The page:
If you are not already eating a plant-based diet, make the transition easily and conveniently with the help of the tips and recipes that follow. Everyone makes changes at a different pace. The secret is to do it gradually but consistently, adding a new food to your diet each day rather than changing every meal. Share ideas with others who are eating healthy. Take a cooking class. Borrow cookbooks from the library or look up vegetarian recipes on the Internet: there are thousands from which to choose. Afraid to try something new by yourself?
Experiment with recipes with a friend or ask your kids to help you. Look at your new eating style as an adventure.
Begin by reducing the amount of meat, poultry, and dairy products you eat each day. For example, if you usually have cereal with milk for breakfast, use soy or rice milk on your cereal. For lunch, don’t pass up hot dogs or burgers—make a soy dog or a veggie burger. If you want chicken for dinner, have half the amount you usually eat, and add another vegetable or grain to your menu. Next time, eliminate the chicken and replace it with pasta with olive oil and herbs, or maybe a protein-rich chili with TVP.
Shopping for Nutritious Food
The great variety of soy- and vegetable-based meat and dairy substitutes available in mainstream supermarkets is making it easy to adopt a healthy diet. If you want something they don’t carry, ask the manager. Demand will create supply. When you go to the market, remember these guidelines:
● The simpler the better: avoid processed, packaged foods loaded with chemical additives. Read the labels.
Substitutes for Caffeine and Sugar Products
If you are a coffee (or tea or cola) drinker and you want to reduce or eliminate your consumption, there are several ways to make the transition easier. Some people experience caffeine-withdrawal headache when they cut down or quit caffeine intake. To help avoid this reaction, mix half regular and half decaffeinated coffee for a few days and gradually make the switch. Try a natural coffee alternative, such as Pero Coffee Substitute, Postum, and Yerba Mate. Take a similar approach for tea and colas: gradually introduce decaffeinated brands and phase out the caffeinated versions. Herbal teas are an excellent substitute for regular tea, and sparkling waters, flavored and plain, are good alternatives to colas and other sodas.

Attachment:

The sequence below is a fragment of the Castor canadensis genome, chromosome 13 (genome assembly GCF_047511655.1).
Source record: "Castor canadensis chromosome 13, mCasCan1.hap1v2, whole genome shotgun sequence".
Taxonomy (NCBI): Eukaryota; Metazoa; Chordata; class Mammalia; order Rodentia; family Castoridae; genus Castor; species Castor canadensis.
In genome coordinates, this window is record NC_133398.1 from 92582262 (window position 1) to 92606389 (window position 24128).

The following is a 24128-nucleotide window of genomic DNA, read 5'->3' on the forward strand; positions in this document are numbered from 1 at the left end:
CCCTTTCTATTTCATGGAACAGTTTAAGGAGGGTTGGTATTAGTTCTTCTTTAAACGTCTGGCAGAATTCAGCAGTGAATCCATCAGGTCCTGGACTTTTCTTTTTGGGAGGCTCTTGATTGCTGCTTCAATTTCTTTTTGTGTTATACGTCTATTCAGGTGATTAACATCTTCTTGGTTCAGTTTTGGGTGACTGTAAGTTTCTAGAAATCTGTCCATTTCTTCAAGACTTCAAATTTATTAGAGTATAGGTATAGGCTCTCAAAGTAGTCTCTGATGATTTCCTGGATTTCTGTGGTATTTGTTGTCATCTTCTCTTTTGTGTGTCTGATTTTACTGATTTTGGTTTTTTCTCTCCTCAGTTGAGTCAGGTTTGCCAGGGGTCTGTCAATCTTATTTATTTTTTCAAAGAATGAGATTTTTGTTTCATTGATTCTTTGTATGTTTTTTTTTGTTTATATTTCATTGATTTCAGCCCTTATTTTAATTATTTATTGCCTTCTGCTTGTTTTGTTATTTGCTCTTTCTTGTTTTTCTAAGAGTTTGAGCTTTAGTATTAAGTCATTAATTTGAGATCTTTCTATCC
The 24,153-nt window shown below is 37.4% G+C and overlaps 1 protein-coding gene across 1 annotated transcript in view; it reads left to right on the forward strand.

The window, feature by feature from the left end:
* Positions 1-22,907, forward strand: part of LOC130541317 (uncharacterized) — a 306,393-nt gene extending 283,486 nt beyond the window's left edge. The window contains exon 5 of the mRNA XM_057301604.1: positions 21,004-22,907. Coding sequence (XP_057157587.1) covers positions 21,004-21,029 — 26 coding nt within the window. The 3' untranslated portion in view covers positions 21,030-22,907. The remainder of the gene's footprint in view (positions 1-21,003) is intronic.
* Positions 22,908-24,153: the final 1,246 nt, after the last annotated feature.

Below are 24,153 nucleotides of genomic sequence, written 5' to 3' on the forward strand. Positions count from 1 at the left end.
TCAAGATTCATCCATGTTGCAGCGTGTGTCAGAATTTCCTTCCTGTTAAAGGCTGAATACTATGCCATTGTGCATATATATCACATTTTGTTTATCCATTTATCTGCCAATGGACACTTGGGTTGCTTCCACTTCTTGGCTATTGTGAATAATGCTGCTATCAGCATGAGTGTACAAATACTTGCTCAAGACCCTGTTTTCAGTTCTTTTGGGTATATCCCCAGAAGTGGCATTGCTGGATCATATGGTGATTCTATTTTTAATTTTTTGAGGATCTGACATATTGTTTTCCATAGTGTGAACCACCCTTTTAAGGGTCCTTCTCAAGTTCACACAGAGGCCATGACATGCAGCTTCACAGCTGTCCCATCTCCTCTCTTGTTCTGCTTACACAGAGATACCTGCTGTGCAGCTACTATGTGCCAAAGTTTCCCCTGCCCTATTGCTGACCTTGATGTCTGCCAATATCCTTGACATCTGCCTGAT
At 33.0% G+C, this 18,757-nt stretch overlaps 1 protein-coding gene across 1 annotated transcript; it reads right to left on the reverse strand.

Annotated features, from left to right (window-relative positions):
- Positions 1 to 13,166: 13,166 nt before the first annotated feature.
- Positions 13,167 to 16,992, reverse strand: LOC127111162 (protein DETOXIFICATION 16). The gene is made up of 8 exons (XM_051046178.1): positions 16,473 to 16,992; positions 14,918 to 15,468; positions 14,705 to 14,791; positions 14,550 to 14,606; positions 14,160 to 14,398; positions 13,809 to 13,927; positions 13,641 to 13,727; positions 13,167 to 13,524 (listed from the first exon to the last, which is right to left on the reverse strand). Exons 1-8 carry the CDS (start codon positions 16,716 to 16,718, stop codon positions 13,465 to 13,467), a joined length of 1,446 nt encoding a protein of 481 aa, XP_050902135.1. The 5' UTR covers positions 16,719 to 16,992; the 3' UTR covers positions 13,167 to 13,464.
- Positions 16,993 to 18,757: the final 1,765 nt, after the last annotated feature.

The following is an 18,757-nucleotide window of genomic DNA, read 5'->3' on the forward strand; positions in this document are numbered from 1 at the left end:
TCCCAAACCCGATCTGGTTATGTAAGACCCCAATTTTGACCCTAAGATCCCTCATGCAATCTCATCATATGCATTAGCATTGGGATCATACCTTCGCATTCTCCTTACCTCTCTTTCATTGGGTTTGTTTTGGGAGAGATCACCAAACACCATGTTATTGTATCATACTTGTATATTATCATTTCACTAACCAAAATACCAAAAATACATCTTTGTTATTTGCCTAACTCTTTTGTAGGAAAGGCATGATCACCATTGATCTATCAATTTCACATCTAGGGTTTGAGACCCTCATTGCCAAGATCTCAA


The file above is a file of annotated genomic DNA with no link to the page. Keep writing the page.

Most of us ignore the recommendation to limit sweets to once or twice a week. But there is a safe, natural alternative to sugar: stevia. This herb has been used around the world for centuries, but particularly in South America, Japan, China, and Korea. Depending on the form used (concentrate, dried, pow-der), it is up to 300 times sweeter than cane sugar. If you’re weight conscious, it’s good to know that stevia is virtually calorie-free.
You can satisfy your sweet tooth in other ways as well. Honey and maple syrup in small amounts, as well as fruit, help curb the desire for sugar. The following methods also work:
● Eat bitter foods, such as escarole, endive, dandelion, arugula, and broccoli rabe.
● Eliminate coffee. Caffeine increases your desire for sug-ary foods.
● Reduce the amount of carbohydrates in the form of breads and pasta, which will help reduce your desire for
● Exercise. It helps reduce cravings for sweets.
Easy Food Preparation Tips
When you get home with your groceries, you’re almost ready to cook. The menus and recipes that follow will get you started on the road to better eating. Keep these suggestions in mind:
● Invest in a slow cooker or Crock-Pot. These appliances make preparing grains, beans, rice, soups, chili, and other one-pot meals very easy and time-saving.
● Keep your meals simple, especially while this type of eating is new to you. Plan one basic entree and add other simple foods to complement it. A black bean and barley casserole, for example, can be accompanied by a tossed organic greens salad and whole-grain bread. Steamed broccoli with walnuts goes well with a hearty corn chowder, and every-one loves a baked potato topped with salsa alongside a veggie burger on a whole-wheat bun.
● When preparing basic foods, such as brown rice or lentils, make large portions and freeze the leftovers in meal-size containers. Do the same for one-pot meals such as chili, soups, and stews.
● Be willing to try new things and experiment. Take an old favorite and make it healthy. For example, eliminate the beef from a chili recipe and add TVP instead.
● If you’re short on time, try whole-grain pita pockets for quick lunches and snacks. Simply stuff leftovers, vegetables, dips, or sliced or mashed fruit into a pita and you’re ready to go.